Verizon CEO: Going contract-free would be 'pretty easy'Verizon's CEO said recently that it would be "pretty easy" for the nation's largest carrier to switch to or add a no-contract pricing structure, so long as customers appeared to be interested in such an offering.
Verizon's Lowell McAdam (right) with Google's Eric Schmidt
T-Mobile recently made headlines in wireless industry news, abandoning the traditional subsidized smartphone and carrier contract model for a payment structure that has customers paying more up front for their handsets and less as time goes on. Speaking last week at an event in New York, Verizon CEO Lowell McAdam said the move was interesting and that he'd be paying attention to how T-Mobile fared in the future.
"I'm pretty happy when I see something different tried," McAdam said, according to CNet. In addition to keeping an eye on T-Mobile's progress with the model, McAdam said that it would be "pretty easy" for Verizon to move to a no-contract structure if its customers looked like they'd be interested in such.
"We can react quickly to consumers' shifting needs," McAdam said.
McAdam spoke at an event aimed at promoting Verizon's push to encourage development of education, health care, and environmental sustainability apps that run on Verizon's network.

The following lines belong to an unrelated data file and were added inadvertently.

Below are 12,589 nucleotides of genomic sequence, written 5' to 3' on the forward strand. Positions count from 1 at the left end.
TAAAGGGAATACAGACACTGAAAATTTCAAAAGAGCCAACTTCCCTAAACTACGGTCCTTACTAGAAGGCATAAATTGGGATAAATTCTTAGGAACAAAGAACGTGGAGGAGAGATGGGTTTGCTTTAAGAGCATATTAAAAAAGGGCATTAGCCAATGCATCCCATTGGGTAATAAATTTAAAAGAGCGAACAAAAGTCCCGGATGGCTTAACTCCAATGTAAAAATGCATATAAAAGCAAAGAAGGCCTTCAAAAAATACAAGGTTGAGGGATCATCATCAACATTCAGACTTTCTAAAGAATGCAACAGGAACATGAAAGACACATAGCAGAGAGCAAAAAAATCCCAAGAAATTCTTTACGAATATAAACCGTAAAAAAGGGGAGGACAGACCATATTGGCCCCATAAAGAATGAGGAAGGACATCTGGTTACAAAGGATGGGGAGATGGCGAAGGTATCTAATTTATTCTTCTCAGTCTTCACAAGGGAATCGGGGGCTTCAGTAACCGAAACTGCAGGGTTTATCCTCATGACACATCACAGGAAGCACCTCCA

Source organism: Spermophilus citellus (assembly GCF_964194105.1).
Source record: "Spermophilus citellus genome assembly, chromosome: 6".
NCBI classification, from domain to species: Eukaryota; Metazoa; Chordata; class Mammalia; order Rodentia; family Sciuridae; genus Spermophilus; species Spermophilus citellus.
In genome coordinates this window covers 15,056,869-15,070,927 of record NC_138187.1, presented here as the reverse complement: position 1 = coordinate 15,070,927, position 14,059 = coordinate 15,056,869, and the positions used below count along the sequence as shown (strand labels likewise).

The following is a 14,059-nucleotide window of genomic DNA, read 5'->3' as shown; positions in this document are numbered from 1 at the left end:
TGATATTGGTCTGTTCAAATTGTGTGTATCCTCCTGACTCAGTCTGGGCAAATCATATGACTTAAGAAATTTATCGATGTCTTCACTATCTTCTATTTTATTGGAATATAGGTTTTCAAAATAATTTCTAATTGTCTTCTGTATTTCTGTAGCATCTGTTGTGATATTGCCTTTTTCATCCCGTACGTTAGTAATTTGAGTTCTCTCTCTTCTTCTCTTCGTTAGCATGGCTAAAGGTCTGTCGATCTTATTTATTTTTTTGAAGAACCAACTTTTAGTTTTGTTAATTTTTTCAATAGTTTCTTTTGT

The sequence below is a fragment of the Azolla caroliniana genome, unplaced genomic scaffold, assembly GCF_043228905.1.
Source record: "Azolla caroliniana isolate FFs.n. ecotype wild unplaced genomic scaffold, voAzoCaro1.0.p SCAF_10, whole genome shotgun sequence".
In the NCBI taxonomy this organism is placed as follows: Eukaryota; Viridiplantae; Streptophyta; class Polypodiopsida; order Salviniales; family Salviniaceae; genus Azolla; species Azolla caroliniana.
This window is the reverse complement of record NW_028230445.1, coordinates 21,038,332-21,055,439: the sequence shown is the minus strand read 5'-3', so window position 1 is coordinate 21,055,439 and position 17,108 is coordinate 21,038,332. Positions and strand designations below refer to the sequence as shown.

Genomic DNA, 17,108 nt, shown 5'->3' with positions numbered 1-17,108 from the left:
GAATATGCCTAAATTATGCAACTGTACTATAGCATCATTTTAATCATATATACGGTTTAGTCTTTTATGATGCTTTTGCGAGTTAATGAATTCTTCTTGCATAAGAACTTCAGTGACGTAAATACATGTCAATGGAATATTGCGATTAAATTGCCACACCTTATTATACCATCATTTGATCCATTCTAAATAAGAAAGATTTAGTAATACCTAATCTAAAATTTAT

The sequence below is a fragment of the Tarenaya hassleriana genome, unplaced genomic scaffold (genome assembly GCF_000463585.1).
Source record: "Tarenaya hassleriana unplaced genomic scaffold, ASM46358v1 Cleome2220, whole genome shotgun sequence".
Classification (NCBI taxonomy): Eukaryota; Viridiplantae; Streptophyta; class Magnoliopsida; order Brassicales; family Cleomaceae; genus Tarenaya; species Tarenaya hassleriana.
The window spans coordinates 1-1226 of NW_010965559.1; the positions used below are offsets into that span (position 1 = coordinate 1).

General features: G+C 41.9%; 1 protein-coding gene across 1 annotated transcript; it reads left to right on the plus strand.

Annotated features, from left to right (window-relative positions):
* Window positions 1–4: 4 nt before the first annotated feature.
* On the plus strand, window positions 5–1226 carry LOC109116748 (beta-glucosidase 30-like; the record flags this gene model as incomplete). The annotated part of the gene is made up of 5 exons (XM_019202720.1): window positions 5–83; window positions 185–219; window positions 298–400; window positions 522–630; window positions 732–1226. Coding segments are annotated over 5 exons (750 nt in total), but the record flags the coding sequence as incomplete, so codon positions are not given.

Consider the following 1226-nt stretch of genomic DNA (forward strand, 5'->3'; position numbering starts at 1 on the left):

Verizon, AT&T, and Sprint the three carriers ahead of T-Mobile in terms of subscriber base all offer subsidized smartphones with one- or two-year contracts. Customers are able to get new phones without a contract, but doing so requires that they pay the full price of the handset up front, and none of the carriers heavily promote that option.
Coverage of T-Mobile's no-contract announcement was mixed, with many outlets noting that the arrangement would save consumers between several hundred and a thousand dollars over the span of a typical two-year contract. Others were more skeptical, saying that the need to pay for a phone in full simply puts a different name on the standard carrier contract model.
Verizon has in the past year already shaken up its contract offerings, killing off unlimited data plans in a move to push users toward data share packages.